The iPhone’s FM radio chip isn’t enabled, so I was pleased when I saw FM radio as a built-in app on the EVO, but disappointed when I fired it up and discovered that it needed a headset to be plugged in to act as an antenna. Modern FM chips should work with internal antennas. In any case, the killer app for FM radio is on the transmit side, so you can play music from your phone through your car stereo. Neither phone supports that yet.

So on the plus side, the EVO’s compelling advantage is the screen size. On the negative side, it is bulkier, the battery life is less, the software experience isn’t quite so polished.

The bottom line is that the iPhone is no longer in a class of its own. The Android iClones are respectable alternatives.

It was a tough decision, but I ended up sticking with the iPhone.

Google pushes fiber

Friday, February 12th, 2010

Google announced that it is going to wire a select few communities with gigabit broadband connections. This could be huge.

Something is wrong with broadband access in the US. It was ranked 15th in the world in 2008 on a composite score of household penetration, speed and price.

Google is setting out to demonstrate a better way, though other countries already offer such demonstrations. The current international benchmark for price and speed is Stockholm at $11 per month for 100 mbps. There are similar efforts in the US, for example Utopia in Utah. One of the key features of these implementations of fiber as a utility is that the supplier of the fiber does not supply content, since this would impose a structural conflict of interest.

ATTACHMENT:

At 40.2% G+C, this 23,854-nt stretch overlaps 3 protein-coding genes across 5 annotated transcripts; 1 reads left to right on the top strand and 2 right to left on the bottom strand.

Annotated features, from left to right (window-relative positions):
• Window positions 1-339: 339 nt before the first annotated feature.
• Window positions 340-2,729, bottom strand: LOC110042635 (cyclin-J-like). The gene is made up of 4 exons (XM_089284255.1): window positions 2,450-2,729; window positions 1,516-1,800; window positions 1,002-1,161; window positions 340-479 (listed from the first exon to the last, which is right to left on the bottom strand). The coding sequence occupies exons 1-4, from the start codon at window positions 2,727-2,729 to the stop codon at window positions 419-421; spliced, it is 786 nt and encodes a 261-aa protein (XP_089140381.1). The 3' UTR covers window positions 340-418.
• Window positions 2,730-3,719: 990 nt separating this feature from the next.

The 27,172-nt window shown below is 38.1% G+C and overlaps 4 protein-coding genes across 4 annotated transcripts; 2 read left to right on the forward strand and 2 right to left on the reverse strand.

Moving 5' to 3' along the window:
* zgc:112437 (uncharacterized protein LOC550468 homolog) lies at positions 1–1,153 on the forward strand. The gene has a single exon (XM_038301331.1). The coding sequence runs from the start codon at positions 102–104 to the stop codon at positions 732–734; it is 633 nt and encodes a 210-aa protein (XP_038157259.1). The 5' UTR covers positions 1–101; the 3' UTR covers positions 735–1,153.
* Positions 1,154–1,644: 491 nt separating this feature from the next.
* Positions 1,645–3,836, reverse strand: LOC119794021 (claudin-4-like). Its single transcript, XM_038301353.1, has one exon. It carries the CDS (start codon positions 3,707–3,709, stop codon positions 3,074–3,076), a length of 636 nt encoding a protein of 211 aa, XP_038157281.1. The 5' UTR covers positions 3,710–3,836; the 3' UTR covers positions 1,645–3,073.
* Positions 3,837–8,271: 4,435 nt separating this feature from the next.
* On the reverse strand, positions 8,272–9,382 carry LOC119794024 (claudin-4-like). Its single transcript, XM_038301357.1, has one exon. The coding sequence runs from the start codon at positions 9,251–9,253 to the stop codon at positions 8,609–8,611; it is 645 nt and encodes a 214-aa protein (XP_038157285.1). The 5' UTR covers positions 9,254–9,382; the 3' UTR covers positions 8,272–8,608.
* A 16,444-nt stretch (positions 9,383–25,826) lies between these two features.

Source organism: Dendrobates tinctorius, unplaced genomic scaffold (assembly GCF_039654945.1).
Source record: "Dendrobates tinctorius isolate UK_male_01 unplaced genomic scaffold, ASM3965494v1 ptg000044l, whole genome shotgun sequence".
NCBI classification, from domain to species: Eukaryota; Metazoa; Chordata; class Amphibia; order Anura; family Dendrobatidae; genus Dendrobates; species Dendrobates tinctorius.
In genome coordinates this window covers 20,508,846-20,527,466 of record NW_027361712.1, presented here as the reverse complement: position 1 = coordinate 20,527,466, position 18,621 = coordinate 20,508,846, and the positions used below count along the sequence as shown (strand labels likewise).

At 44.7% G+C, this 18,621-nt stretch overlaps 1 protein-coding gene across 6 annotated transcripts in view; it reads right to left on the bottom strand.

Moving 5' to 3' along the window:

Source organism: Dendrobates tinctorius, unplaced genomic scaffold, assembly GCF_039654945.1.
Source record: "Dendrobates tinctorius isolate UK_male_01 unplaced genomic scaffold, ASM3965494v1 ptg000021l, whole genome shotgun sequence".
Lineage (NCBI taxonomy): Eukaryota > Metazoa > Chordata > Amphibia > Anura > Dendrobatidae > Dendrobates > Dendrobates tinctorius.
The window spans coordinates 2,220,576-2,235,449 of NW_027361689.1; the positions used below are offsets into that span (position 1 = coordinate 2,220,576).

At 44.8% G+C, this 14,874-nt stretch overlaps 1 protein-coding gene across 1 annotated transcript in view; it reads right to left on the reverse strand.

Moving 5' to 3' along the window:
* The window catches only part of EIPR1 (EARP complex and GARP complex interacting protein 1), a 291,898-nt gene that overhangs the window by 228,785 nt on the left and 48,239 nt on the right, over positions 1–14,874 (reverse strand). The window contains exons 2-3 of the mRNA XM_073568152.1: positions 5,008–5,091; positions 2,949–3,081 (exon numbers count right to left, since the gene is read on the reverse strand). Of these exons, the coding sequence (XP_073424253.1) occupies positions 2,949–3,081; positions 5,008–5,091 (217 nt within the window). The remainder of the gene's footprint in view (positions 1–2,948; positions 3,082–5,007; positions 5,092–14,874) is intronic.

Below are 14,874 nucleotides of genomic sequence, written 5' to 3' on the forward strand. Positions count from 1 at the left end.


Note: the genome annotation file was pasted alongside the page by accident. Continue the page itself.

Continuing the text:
Google does supply content, so it will be interesting to see how it deals with this conflict. I doubt there will be any problems in the short term, but in the long term it will be very hard to resist the impulse to use all the competitive tools available; “Don’t be evil” isn’t a useful guideline to a long, gentle slope.

OK, it’s easy to be cynical, but at least Google is trying to do something to improve the broadband environment in the US, and it may be a long time before the short term allure of preferred treatment for its own content outweighs the strategic benefit of improved national broadband infrastructure. And this initiative will undoubtedly help to accelerate the deployment of fiber to the home, if only by goading the incumbents.

I touched on the issue of municipal dark fiber a while back.

Why are we waiting?

Friday, December 4th, 2009